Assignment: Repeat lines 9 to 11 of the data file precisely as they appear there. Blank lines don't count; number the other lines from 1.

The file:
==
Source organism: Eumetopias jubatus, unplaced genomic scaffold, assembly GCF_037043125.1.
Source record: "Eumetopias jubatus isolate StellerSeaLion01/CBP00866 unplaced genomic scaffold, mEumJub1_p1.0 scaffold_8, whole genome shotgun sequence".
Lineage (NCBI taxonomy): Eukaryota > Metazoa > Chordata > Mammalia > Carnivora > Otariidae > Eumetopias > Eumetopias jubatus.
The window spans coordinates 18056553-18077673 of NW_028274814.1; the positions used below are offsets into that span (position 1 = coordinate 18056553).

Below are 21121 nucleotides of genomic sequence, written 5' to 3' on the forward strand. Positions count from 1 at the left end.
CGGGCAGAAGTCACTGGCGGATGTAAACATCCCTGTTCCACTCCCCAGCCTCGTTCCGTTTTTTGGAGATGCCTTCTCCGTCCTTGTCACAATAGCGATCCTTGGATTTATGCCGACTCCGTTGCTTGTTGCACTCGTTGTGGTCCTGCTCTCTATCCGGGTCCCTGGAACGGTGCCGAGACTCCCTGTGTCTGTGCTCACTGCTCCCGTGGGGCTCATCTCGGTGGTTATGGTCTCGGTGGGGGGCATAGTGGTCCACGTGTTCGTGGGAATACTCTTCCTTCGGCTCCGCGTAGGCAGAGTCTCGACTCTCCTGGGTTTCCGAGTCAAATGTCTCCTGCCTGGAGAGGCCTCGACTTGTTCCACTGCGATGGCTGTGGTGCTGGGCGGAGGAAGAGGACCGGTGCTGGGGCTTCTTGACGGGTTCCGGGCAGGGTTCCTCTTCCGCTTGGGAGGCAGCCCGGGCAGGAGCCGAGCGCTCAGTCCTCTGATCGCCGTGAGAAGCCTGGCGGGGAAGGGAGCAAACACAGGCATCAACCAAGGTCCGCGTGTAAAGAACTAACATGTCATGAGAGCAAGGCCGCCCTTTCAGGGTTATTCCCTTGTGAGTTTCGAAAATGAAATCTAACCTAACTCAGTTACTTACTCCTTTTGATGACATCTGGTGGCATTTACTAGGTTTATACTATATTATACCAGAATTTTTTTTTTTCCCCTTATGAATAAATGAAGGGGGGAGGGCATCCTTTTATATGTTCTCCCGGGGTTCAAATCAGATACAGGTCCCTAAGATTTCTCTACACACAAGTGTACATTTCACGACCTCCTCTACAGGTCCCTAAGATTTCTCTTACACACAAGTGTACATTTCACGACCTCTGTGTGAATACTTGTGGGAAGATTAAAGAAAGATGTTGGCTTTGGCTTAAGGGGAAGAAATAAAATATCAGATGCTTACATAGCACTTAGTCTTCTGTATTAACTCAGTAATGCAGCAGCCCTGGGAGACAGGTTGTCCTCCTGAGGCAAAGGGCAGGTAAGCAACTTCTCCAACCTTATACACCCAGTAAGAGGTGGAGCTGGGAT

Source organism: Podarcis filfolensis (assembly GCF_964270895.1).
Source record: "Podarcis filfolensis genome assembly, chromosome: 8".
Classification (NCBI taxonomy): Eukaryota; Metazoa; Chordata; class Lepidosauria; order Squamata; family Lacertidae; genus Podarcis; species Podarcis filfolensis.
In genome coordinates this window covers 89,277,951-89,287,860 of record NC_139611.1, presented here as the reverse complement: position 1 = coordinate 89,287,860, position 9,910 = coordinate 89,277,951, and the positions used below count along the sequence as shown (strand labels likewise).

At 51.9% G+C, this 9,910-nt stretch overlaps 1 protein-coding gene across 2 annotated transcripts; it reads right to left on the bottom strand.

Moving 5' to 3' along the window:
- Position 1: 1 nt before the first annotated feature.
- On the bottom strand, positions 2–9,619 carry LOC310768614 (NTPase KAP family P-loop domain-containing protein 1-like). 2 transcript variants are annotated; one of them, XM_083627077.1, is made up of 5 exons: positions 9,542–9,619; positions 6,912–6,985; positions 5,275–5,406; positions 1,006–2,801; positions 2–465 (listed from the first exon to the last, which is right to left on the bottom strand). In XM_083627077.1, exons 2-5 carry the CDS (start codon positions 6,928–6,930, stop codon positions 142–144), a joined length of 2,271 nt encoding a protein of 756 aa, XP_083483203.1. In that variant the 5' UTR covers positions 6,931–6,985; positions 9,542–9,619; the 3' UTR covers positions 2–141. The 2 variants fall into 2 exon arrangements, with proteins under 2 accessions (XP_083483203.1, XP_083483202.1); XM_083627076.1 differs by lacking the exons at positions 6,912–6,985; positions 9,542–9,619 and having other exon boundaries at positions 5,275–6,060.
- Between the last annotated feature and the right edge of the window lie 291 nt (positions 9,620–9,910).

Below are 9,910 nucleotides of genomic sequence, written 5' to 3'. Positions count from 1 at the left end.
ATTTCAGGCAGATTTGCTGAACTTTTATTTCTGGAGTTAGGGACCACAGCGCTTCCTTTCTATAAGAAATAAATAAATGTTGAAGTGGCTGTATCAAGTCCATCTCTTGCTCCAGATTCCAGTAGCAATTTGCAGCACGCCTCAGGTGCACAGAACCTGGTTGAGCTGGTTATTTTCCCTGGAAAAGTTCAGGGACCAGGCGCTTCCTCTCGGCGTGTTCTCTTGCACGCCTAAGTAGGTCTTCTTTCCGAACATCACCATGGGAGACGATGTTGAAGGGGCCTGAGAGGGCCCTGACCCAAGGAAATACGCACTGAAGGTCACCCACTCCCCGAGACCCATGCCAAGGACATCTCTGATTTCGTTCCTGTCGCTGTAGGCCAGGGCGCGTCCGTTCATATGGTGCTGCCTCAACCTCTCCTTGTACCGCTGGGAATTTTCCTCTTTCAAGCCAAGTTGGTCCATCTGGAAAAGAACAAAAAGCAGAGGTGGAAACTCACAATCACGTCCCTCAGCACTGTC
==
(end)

Classification (NCBI taxonomy): Eukaryota; Metazoa; Chordata; class Lepidosauria; order Squamata; family Lacertidae; genus Podarcis; species Podarcis filfolensis.
In genome coordinates this window covers 89,277,951-89,287,860 of record NC_139611.1, presented here as the reverse complement: position 1 = coordinate 89,287,860, position 9,910 = coordinate 89,277,951, and the positions used below count along the sequence as shown (strand labels likewise).

At 51.9% G+C, this 9,910-nt stretch overlaps 1 protein-coding gene across 2 annotated transcripts; it reads right to left on the bottom strand.